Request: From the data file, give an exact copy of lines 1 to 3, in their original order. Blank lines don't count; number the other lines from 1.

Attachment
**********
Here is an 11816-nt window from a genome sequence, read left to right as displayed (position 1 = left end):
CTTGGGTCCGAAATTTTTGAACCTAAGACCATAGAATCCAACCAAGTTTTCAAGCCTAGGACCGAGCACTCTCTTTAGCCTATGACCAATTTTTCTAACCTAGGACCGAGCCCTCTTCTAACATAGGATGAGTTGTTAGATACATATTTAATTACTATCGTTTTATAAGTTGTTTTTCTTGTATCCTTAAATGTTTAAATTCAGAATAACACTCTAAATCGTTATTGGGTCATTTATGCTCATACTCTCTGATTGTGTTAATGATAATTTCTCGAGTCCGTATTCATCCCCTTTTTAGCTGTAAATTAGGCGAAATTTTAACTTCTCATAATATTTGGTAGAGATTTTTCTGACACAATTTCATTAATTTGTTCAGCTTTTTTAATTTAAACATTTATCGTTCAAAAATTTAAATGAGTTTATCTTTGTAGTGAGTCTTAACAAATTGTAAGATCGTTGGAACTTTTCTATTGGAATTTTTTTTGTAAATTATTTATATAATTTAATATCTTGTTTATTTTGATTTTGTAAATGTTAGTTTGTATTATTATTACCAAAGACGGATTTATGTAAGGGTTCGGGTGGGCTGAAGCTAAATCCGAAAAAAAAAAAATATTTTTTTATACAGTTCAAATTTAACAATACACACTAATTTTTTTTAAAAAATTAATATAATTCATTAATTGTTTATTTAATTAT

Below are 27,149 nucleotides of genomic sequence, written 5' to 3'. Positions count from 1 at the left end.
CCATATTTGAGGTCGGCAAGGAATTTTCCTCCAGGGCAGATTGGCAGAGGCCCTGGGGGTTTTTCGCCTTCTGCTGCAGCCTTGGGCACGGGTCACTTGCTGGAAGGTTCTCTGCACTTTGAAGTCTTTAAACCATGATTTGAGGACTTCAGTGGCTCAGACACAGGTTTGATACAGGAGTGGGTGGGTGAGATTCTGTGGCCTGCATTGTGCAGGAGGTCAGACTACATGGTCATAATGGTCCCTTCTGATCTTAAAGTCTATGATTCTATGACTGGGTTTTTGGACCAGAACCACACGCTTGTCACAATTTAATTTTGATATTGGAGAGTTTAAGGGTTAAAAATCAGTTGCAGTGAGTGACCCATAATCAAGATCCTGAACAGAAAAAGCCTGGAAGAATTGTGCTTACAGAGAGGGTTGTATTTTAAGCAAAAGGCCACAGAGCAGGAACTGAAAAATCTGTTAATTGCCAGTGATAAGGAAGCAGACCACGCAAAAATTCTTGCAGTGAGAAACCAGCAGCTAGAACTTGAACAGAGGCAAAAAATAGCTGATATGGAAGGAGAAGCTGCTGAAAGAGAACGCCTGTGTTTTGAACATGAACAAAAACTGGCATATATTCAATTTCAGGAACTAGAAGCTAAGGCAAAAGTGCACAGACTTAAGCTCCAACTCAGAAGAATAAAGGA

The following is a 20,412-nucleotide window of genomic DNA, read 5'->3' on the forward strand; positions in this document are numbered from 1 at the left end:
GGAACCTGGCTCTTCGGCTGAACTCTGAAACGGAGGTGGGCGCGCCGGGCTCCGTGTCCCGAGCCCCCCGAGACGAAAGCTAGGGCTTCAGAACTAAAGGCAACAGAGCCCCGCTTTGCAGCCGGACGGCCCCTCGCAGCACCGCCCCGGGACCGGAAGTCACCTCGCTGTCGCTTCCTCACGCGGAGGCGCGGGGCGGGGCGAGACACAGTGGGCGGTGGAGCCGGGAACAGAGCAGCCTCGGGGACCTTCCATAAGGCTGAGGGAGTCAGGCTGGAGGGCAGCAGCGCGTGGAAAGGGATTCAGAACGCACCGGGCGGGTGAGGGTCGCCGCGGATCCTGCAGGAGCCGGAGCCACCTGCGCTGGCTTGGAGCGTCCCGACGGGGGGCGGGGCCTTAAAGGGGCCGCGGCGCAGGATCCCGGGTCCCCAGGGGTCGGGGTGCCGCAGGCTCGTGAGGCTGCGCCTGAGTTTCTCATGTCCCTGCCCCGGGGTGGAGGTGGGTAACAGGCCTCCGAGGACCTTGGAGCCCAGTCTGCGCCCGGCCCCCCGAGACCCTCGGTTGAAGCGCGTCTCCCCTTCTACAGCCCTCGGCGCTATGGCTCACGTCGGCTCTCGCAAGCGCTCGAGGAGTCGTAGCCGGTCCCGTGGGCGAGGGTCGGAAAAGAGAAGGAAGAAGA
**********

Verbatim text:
Here is an 11816-nt window from a genome sequence, read left to right as displayed (position 1 = left end):
CTTGGGTCCGAAATTTTTGAACCTAAGACCATAGAATCCAACCAAGTTTTCAAGCCTAGGACCGAGCACTCTCTTTAGCCTATGACCAATTTTTCTAACCTAGGACCGAGCCCTCTTCTAACATAGGATGAGTTGTTAGATACATATTTAATTACTATCGTTTTATAAGTTGTTTTTCTTGTATCCTTAAATGTTTAAATTCAGAATAACACTCTAAATCGTTATTGGGTCATTTATGCTCATACTCTCTGATTGTGTTAATGATAATTTCTCGAGTCCGTATTCATCCCCTTTTTAGCTGTAAATTAGGCGAAATTTTAACTTCTCATAATATTTGGTAGAGATTTTTCTGACACAATTTCATTAATTTGTTCAGCTTTTTTAATTTAAACATTTATCGTTCAAAAATTTAAATGAGTTTATCTTTGTAGTGAGTCTTAACAAATTGTAAGATCGTTGGAACTTTTCTATTGGAATTTTTTTTGTAAATTATTTATATAATTTAATATCTTGTTTATTTTGATTTTGTAAATGTTAGTTTGTATTATTATTACCAAAGACGGATTTATGTAAGGGTTCGGGTGGGCTGAAGCTAAATCCGAAAAAAAAAAAATATTTTTTTATACAGTTCAAATTTAACAATACACACTAATTTTTTTTAAAAAATTAATATAATTCATTAATTGTTTATTTAATTAT

Below are 27,149 nucleotides of genomic sequence, written 5' to 3'. Positions count from 1 at the left end.